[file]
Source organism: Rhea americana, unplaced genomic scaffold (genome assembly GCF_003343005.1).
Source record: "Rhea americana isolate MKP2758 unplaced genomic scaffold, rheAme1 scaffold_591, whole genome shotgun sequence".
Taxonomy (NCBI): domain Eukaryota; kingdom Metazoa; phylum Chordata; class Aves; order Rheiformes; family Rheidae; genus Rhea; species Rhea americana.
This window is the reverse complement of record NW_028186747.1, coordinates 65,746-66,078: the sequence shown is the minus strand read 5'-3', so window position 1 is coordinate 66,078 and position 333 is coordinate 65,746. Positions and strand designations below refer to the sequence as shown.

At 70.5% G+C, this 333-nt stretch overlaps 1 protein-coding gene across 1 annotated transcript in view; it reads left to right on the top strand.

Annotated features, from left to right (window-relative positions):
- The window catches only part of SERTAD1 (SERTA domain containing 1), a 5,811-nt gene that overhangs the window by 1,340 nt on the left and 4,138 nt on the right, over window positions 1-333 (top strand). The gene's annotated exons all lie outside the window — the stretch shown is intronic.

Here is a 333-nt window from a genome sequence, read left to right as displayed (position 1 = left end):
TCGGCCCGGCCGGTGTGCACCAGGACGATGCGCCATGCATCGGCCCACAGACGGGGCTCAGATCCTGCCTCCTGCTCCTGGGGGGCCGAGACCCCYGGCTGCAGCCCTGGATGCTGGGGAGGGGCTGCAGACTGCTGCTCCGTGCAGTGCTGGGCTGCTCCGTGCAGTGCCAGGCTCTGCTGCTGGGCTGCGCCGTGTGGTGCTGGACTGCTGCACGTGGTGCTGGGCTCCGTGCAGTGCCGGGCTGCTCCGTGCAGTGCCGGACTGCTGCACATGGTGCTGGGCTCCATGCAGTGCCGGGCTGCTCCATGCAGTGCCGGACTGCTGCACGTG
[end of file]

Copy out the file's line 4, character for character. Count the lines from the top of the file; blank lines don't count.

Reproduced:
This window is the reverse complement of record NW_028186747.1, coordinates 65,746-66,078: the sequence shown is the minus strand read 5'-3', so window position 1 is coordinate 66,078 and position 333 is coordinate 65,746. Positions and strand designations below refer to the sequence as shown.